Predictive crime prevention has been taken to a whole new level; police have been building fake user accounts as well as posing as genuine people to gather information about local events. Cops can lure suspects into “friending” them and then use the content of their Facebook, Instagram or other social media accounts against them in court.
Recently there was a case in which District Judge William Martini denied a defendant’s motion to suppress evidence collected from his Instagram after he innocently connected with an undercover account. The defendant argued that the police had no probable cause to search through his Instagram account. Judge Martini argued that because Gaston accepted the request to become friends with the police officers, he enabled law enforcement to view photos and other information that he posted to his Instagram account.
Because of this, the police did not need a search warrant. The information sharing was consensual, the judge ruled.
Here is what a police officer from an unrelated case had to say about the profile sharing: “I was looking for a suspect related to drug charges for over a month. When I looked him up on Facebook and requested him as a friend from a fictitious profile, he accepted,” one officer responded to an open-ended survey question in the DOJ’s guide. “He kept ‘checking in’ everywhere he went, so I was able to track him down very easily.”
More than 80% of the responding officials said social media was a valuable tool for “Crime-fighting” and that “creating personas or profiles on social media outlets for use in law enforcement activities is ethical.”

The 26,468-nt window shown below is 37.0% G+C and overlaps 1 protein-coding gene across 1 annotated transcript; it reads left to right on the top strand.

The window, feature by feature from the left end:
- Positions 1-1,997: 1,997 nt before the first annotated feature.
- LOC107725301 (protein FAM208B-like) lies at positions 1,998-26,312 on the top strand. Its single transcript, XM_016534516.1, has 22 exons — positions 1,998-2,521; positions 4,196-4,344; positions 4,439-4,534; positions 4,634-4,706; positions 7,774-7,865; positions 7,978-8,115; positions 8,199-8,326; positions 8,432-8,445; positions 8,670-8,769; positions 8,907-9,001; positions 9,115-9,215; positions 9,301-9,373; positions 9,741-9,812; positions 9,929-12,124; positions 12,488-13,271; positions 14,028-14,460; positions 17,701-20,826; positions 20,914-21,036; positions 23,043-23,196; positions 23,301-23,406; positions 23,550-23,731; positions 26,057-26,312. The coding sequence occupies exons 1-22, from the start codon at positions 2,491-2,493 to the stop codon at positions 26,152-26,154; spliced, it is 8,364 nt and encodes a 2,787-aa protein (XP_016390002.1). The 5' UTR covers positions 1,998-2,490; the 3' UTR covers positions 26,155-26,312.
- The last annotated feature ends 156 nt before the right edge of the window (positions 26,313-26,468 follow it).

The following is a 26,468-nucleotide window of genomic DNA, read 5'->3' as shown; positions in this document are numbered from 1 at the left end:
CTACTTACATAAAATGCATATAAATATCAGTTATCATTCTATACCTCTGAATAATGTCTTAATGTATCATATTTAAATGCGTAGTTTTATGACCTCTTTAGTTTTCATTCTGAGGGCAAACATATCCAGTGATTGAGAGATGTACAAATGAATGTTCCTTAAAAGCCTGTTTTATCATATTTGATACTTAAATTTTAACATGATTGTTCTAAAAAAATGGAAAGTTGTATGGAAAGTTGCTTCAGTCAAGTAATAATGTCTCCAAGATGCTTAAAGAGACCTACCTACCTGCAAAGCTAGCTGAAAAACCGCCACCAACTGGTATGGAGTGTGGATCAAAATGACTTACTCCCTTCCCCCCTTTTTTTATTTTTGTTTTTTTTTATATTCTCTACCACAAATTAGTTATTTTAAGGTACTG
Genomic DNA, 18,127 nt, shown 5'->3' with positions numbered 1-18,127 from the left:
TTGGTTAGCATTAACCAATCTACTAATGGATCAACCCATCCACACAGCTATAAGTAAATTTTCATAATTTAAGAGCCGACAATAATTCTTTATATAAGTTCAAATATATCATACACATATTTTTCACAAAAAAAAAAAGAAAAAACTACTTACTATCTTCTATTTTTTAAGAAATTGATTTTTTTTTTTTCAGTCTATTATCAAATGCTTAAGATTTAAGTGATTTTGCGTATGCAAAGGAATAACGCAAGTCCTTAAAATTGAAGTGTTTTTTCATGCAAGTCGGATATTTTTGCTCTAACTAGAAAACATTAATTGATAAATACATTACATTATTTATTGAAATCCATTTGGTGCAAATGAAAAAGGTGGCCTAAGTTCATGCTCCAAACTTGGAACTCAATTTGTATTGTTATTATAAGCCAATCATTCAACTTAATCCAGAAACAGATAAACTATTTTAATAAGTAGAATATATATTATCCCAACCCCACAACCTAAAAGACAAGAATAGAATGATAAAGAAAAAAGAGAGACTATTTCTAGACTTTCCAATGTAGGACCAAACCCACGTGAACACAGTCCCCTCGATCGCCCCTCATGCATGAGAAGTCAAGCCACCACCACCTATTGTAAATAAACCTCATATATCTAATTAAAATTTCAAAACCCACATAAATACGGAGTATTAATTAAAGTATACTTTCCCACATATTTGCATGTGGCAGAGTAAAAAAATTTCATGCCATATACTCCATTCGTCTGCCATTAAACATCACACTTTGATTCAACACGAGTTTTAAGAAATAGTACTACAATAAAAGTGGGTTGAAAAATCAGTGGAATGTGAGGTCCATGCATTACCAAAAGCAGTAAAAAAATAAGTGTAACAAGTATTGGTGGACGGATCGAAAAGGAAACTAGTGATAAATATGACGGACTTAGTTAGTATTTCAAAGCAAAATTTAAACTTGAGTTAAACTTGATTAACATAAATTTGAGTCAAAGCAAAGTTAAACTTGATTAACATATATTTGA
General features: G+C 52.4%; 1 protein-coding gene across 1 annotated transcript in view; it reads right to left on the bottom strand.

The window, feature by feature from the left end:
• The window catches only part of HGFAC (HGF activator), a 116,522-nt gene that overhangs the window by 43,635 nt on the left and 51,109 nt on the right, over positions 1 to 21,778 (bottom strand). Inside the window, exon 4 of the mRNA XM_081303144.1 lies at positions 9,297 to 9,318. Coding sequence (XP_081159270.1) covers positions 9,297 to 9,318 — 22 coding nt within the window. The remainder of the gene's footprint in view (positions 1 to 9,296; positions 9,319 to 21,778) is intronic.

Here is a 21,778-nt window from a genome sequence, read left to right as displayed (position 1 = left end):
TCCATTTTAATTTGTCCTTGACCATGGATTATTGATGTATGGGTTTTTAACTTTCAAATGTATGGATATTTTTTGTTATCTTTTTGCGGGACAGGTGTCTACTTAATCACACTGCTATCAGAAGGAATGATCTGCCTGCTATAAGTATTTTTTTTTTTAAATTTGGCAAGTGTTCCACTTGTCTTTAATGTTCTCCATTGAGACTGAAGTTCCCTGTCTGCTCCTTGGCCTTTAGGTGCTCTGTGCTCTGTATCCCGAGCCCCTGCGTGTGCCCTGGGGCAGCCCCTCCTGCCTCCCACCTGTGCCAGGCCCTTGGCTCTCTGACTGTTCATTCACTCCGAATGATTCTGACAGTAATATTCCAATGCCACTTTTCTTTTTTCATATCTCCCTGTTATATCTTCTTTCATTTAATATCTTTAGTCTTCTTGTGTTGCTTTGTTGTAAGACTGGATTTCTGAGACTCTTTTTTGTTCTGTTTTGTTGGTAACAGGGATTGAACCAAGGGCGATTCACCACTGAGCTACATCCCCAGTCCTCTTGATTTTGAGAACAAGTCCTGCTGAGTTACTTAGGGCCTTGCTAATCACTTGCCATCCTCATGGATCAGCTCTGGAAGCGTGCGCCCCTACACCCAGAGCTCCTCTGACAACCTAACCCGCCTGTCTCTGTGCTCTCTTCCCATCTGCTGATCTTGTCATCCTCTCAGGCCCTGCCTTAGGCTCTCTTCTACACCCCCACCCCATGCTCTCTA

I would most defiantly not call this ethical at all!
Departments are beginning to use predictive analytical policing software, allowing authorities to patrol local neighborhoods based on social networking posts. If people are emotionally upset and publish it on Facebook, the software program labels the neighborhood high risk, alerting law enforcement to occupy those areas.
“Social media is a valuable tool because you are able to see the activities of a target in his comfortable stage. Targets brag and post … information in reference to travel, hobbies, places visited, appointments, circle of friends, family members, relationships, actions, etc.”
In some cases the NYPD has gone to the extreme to use photos of young attractive women on Facebook to spy on gang members, the New York Times reported. Who knows if these photos are even used with consent from the person photographed.
Is this not considered entrapment? This sounds very similar to the notorious Operation Mocking Bird.
Here is How to Identify a Fake User Account on Facebook
- Check to see if the account was made recently.
- No profile picture or only 1 or 2 images set to the account.
- Few friends or no common friends.
- No published history for earlier years, but Facebook says they have been a member since 08 or etc.
- You don’t know who they are, NEVER accept a friend request from a person you do not know.
- Reverse image search is always a handy tool, you can put the image into a search engine to see if they are a real person or not.
If you are in doubt for any reason, DENY!